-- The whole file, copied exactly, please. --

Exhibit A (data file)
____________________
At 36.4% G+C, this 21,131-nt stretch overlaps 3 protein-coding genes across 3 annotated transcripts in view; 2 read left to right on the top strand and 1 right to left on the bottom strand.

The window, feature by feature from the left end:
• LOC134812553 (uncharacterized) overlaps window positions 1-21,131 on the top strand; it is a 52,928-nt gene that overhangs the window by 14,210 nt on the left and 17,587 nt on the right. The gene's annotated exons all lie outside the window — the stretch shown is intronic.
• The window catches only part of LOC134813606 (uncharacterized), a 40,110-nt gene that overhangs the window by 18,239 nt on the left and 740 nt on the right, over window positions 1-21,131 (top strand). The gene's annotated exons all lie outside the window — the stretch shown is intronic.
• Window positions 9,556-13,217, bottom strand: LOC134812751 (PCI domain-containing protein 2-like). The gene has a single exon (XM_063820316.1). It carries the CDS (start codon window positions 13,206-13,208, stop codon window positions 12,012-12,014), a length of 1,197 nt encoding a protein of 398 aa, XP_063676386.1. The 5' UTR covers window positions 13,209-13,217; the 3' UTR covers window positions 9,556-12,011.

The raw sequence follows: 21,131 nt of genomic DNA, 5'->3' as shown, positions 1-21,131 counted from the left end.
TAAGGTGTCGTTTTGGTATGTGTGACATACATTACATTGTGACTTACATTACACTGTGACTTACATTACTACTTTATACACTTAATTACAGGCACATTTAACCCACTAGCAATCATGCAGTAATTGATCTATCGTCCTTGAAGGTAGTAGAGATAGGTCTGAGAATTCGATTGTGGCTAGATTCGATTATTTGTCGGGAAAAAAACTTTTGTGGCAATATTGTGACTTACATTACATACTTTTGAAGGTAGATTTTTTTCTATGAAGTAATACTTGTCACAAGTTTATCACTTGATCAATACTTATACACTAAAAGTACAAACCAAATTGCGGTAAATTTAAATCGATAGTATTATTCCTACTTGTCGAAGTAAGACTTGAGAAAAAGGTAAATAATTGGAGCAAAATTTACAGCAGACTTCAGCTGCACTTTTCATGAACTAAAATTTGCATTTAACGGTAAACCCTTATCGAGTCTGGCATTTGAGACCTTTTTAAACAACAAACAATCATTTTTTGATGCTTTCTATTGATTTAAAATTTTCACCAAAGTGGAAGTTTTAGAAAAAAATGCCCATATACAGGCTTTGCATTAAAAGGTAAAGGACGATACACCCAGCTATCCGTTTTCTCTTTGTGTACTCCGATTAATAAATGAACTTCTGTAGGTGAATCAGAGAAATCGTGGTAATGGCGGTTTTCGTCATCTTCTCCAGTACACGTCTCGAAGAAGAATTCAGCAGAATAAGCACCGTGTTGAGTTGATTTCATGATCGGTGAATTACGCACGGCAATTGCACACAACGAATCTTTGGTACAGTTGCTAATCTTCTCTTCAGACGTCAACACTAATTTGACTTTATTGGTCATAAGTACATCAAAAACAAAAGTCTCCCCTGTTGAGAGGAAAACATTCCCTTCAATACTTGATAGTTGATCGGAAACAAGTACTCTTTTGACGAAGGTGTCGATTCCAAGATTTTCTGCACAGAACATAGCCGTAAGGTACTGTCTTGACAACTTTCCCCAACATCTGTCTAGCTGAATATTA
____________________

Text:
At 36.4% G+C, this 21,131-nt stretch overlaps 3 protein-coding genes across 3 annotated transcripts in view; 2 read left to right on the top strand and 1 right to left on the bottom strand.

The window, feature by feature from the left end:
• LOC134812553 (uncharacterized) overlaps window positions 1-21,131 on the top strand; it is a 52,928-nt gene that overhangs the window by 14,210 nt on the left and 17,587 nt on the right. The gene's annotated exons all lie outside the window — the stretch shown is intronic.
• The window catches only part of LOC134813606 (uncharacterized), a 40,110-nt gene that overhangs the window by 18,239 nt on the left and 740 nt on the right, over window positions 1-21,131 (top strand). The gene's annotated exons all lie outside the window — the stretch shown is intronic.
• Window positions 9,556-13,217, bottom strand: LOC134812751 (PCI domain-containing protein 2-like). The gene has a single exon (XM_063820316.1). It carries the CDS (start codon window positions 13,206-13,208, stop codon window positions 12,012-12,014), a length of 1,197 nt encoding a protein of 398 aa, XP_063676386.1. The 5' UTR covers window positions 13,209-13,217; the 3' UTR covers window positions 9,556-12,011.

The raw sequence follows: 21,131 nt of genomic DNA, 5'->3' as shown, positions 1-21,131 counted from the left end.
TAAGGTGTCGTTTTGGTATGTGTGACATACATTACATTGTGACTTACATTACACTGTGACTTACATTACTACTTTATACACTTAATTACAGGCACATTTAACCCACTAGCAATCATGCAGTAATTGATCTATCGTCCTTGAAGGTAGTAGAGATAGGTCTGAGAATTCGATTGTGGCTAGATTCGATTATTTGTCGGGAAAAAAACTTTTGTGGCAATATTGTGACTTACATTACATACTTTTGAAGGTAGATTTTTTTCTATGAAGTAATACTTGTCACAAGTTTATCACTTGATCAATACTTATACACTAAAAGTACAAACCAAATTGCGGTAAATTTAAATCGATAGTATTATTCCTACTTGTCGAAGTAAGACTTGAGAAAAAGGTAAATAATTGGAGCAAAATTTACAGCAGACTTCAGCTGCACTTTTCATGAACTAAAATTTGCATTTAACGGTAAACCCTTATCGAGTCTGGCATTTGAGACCTTTTTAAACAACAAACAATCATTTTTTGATGCTTTCTATTGATTTAAAATTTTCACCAAAGTGGAAGTTTTAGAAAAAAATGCCCATATACAGGCTTTGCATTAAAAGGTAAAGGACGATACACCCAGCTATCCGTTTTCTCTTTGTGTACTCCGATTAATAAATGAACTTCTGTAGGTGAATCAGAGAAATCGTGGTAATGGCGGTTTTCGTCATCTTCTCCAGTACACGTCTCGAAGAAGAATTCAGCAGAATAAGCACCGTGTTGAGTTGATTTCATGATCGGTGAATTACGCACGGCAATTGCACACAACGAATCTTTGGTACAGTTGCTAATCTTCTCTTCAGACGTCAACACTAATTTGACTTTATTGGTCATAAGTACATCAAAAACAAAAGTCTCCCCTGTTGAGAGGAAAACATTCCCTTCAATACTTGATAGTTGATCGGAAACAAGTACTCTTTTGACGAAGGTGTCGATTCCAAGATTTTCTGCACAGAACATAGCCGTAAGGTACTGTCTTGACAACTTTCCCCAACATCTGTCTAGCTGAATATTA